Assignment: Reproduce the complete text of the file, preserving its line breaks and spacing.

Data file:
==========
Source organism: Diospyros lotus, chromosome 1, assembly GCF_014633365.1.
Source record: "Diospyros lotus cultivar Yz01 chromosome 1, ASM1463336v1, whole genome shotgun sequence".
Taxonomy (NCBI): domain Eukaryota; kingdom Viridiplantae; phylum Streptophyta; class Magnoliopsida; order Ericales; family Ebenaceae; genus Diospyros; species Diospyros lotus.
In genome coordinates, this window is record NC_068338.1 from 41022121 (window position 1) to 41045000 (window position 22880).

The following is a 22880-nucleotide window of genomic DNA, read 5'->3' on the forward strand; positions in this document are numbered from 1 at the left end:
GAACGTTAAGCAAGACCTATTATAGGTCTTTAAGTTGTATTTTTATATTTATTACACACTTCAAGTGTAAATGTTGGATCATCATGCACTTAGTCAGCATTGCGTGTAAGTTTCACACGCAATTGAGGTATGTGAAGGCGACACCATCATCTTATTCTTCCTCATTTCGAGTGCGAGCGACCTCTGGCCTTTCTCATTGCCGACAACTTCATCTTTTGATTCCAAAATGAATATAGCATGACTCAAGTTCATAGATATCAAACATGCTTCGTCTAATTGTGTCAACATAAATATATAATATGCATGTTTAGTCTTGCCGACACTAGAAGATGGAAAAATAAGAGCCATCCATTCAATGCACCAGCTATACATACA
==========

Source organism: Diospyros lotus, chromosome 1, assembly GCF_014633365.1.
Source record: "Diospyros lotus cultivar Yz01 chromosome 1, ASM1463336v1, whole genome shotgun sequence".
Taxonomy (NCBI): domain Eukaryota; kingdom Viridiplantae; phylum Streptophyta; class Magnoliopsida; order Ericales; family Ebenaceae; genus Diospyros; species Diospyros lotus.
In genome coordinates, this window is record NC_068338.1 from 41022121 (window position 1) to 41045000 (window position 22880).

The following is a 22880-nucleotide window of genomic DNA, read 5'->3' on the forward strand; positions in this document are numbered from 1 at the left end:
GAACGTTAAGCAAGACCTATTATAGGTCTTTAAGTTGTATTTTTATATTTATTACACACTTCAAGTGTAAATGTTGGATCATCATGCACTTAGTCAGCATTGCGTGTAAGTTTCACACGCAATTGAGGTATGTGAAGGCGACACCATCATCTTATTCTTCCTCATTTCGAGTGCGAGCGACCTCTGGCCTTTCTCATTGCCGACAACTTCATCTTTTGATTCCAAAATGAATATAGCATGACTCAAGTTCATAGATATCAAACATGCTTCGTCTAATTGTGTCAACATAAATATATAATATGCATGTTTAGTCTTGCCGACACTAGAAGATGGAAAAATAAGAGCCATCCATTCAATGCACCAGCTATACATACA